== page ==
NATIONAL HISPANIC AMERICAN
In celebration of National Hispanic American Heritage Month, Redeemer East Harlem will highlight the life and ministry of key Hispanic American Christian leaders who are important to Hispanic and Hispanic American history.
The following resources are a mere sample of many Hispanic leaders, theologians, and histories. Our hope is to encourage you to learn the many ways Hispanic American Christian leaders are shaping our church today.
Be sure to visit this page weekly for new resources.
Get to know Hispanic American Christian Theologians & Leaders (there are many who could be included, so please seek out more!):
Justo L. González (Born 1937 - present) is a retired Cuban-American historical theologian. He is the author of the three-volume History of Christian Thought and is considered an influential contributor to Latin American Theology. Gonzalez attended United Seminary in Cuba and also attended Yale University where he became the youngest to be awarded the historical theology doctorate. Over the past thirty years, he has focused on developing programs for the theological education of Hispanics, and he has received four honorary doctorates.
Virgilio P. Elizondo (Born 1935 - Died 2016) was a Mexican-American Roman Catholic priest, a community activist, and was widely regarded as "the father of U.S. Latino religious thought." Elizondo was the founder of the Pastoral Institute at the University of the Incarnate Word. He was also a co-founder of the Mexican-American Cultural Center. Elizondo was well known for his book, Galilean Journey: The Mexican-American Promise.
Manuel Ortiz (Born 1938 - Died 2017) was a Puerto Rican, East Harlemite who became a pastor, professor, and writer. Ortiz was best known for teaching at Westminster Theological Seminary for 20 years. He was also known for planting and pastoring the urban and multiethnic congregation Spirit and Truth Fellowship, a multiethnic church in Philadelphia. Ortiz had a lifelong passion for urban ministry and was involved in founding several churches and schools in Puerto Rico, Chicago, and Philadelphia.
Dr. Eldin Villafane (Born 1940 - present) is a Puerto Rican, lifelong community advocate, social ethicist, passionate teacher of social justice, and writer. Dr. Villafane has served as director of Gordon-Conwell’s Campus for Urban Ministerial Education (CUME) in Boston and then served as the Associate Dean for Urban and Multicultural Affairs. He spent his time there preparing the school and church leadership for the ever-increasing urban and multicultural world. He served as the Minister of Education at Iglesia Cristiana Juan 3:16 in the Bronx and was the founder and president of La Comunidad of Hispanic American Scholars of Theology and Religion. He was recently named one of the “Top Hispanic Evangelical Scholars” by the National Hispanic Christian Leadership Conference and received an Esperanza Spirit lifetime Award for “outstanding and dedicated ministerial service.” His areas of expertise are Hispanic Studies, Urban Ministries, Pentecostalism, and Justice. He continues to be active in areas that involve civic engagement, church, academic boards, and committees.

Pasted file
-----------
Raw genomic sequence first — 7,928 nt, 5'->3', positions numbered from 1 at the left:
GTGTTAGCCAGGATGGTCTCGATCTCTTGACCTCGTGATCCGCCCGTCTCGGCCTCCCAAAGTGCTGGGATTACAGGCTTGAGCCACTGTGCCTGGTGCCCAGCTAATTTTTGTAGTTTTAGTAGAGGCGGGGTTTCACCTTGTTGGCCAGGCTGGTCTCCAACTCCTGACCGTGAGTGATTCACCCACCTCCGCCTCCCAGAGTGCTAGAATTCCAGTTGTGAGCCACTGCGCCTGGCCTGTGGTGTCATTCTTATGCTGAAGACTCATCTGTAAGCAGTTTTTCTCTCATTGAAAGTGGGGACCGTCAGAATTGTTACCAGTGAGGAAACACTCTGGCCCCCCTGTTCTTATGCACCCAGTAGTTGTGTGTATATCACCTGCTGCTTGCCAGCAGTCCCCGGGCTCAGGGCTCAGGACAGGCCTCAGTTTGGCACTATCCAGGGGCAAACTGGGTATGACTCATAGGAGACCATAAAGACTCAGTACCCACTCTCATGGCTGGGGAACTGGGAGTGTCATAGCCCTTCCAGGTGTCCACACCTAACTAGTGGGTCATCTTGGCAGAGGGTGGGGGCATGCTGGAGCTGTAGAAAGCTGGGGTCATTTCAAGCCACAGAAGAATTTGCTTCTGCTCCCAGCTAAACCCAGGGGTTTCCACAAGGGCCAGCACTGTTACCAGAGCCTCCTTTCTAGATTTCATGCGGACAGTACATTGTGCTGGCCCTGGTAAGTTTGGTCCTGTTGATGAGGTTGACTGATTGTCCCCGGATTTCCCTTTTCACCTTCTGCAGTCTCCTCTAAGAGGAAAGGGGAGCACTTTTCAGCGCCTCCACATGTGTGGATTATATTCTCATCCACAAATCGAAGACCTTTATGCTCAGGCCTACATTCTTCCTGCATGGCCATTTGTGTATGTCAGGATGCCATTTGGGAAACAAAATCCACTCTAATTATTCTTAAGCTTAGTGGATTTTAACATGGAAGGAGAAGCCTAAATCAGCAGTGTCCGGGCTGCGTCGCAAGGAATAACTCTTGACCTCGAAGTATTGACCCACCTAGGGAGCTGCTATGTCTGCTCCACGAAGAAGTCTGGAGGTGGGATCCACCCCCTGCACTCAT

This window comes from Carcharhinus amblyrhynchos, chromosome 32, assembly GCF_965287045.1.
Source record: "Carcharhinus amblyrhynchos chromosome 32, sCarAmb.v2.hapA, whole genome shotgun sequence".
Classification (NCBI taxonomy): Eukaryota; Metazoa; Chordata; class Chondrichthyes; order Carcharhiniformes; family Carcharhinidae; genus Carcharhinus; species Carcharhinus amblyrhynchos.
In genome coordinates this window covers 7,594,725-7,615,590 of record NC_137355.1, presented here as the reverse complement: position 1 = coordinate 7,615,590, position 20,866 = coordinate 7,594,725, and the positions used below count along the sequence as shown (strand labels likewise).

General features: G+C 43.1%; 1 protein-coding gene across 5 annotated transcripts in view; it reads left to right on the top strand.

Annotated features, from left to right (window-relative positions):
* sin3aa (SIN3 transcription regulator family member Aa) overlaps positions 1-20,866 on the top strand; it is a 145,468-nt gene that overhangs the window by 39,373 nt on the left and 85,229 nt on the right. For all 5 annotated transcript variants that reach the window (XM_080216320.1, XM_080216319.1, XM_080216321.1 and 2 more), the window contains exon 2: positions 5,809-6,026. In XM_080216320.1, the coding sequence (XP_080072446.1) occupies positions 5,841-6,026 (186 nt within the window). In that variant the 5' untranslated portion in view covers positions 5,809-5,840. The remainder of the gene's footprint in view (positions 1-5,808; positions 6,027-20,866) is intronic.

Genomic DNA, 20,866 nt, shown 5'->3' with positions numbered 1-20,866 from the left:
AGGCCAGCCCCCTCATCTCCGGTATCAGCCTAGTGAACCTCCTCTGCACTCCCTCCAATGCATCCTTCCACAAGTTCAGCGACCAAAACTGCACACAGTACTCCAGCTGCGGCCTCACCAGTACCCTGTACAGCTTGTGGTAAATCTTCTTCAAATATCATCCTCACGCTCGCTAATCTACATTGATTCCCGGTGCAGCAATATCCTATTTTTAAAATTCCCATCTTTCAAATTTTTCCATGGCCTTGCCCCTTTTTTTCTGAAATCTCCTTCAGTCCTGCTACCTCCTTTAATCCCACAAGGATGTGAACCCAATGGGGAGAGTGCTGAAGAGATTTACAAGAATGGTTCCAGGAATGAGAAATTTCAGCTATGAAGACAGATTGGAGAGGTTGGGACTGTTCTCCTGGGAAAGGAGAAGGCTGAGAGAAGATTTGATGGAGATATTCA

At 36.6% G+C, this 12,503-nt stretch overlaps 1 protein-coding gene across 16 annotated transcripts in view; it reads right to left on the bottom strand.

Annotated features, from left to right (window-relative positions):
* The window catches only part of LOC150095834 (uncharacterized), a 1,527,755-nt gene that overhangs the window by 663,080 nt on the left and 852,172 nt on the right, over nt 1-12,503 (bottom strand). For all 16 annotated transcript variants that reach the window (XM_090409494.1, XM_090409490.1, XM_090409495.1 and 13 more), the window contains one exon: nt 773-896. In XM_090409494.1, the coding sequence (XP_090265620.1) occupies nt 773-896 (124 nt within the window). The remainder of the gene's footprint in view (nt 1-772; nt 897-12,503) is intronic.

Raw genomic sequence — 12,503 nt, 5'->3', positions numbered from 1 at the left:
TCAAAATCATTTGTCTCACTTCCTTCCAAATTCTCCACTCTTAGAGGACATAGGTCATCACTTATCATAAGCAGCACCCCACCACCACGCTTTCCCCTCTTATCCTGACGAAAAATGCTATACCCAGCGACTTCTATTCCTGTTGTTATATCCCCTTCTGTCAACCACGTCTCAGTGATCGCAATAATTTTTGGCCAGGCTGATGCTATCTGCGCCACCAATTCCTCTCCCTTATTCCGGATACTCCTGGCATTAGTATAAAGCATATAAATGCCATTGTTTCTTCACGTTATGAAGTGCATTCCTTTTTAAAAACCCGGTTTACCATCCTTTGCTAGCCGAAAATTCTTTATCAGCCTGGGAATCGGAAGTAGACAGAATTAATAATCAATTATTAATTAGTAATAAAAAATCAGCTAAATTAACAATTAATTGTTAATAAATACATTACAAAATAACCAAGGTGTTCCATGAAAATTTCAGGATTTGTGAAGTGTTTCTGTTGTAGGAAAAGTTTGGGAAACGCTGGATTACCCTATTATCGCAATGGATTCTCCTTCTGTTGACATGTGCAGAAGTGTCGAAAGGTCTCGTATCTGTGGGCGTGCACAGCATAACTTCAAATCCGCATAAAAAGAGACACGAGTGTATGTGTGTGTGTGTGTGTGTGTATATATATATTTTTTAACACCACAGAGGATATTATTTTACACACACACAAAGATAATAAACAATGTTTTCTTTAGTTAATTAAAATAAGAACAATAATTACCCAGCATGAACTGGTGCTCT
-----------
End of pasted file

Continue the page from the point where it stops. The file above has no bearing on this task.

Alexia Salvatierra is a Lutheran Pastor with over 35 years of experience in community ministry, including church-based service and community development programs, congregational and community organizing, and legislative advocacy. She has been a national leader working in areas of poverty and immigration for over 20 years, including co-founding the national Evangelical Immigration Table (a broad coalition of moderate and conservative evangelical leaders and institutions advocating for immigration reform). Salvatierra founded multiple programs and organizations, in the US and overseas. These included a gang prevention program for at-risk immigrant youth in Fresno, a community computer center, an intergenerational community garden where the elderly taught at-risk youth to grow produce in Oakland, homeless leaders and congregation members providing emergency services in the streets of Santa Cruz, and migrant farmworker camps in Watsonville. She is currently working as Assistant Professor of Integral Mission and Global Transformation at Fuller Theological Seminary.
Ada María Isasi-Díaz (Born 1943 - Died 2012) was a Cuban-American, Roman Catholic theologian who served as professor of Ethics and Theology at Drew University in Madison, New Jersey. As a theologian, she was an innovator in the realm of Hispanic theology in general and specifically, of mujerista theology. Isasi-Díaz experienced a regular and unofficial role as a staff pastor beginning in 2007, when the Archdiocese of New York shut out Our Lady of Angels Church in East Harlem, the parish church she adopted when she moved to New York to attend the seminary. At that time, a group of faithful parishioners began holding prayer meetings on the sidewalk outside. Initially, it was a protest. But eventually, it became a neighborhood institution.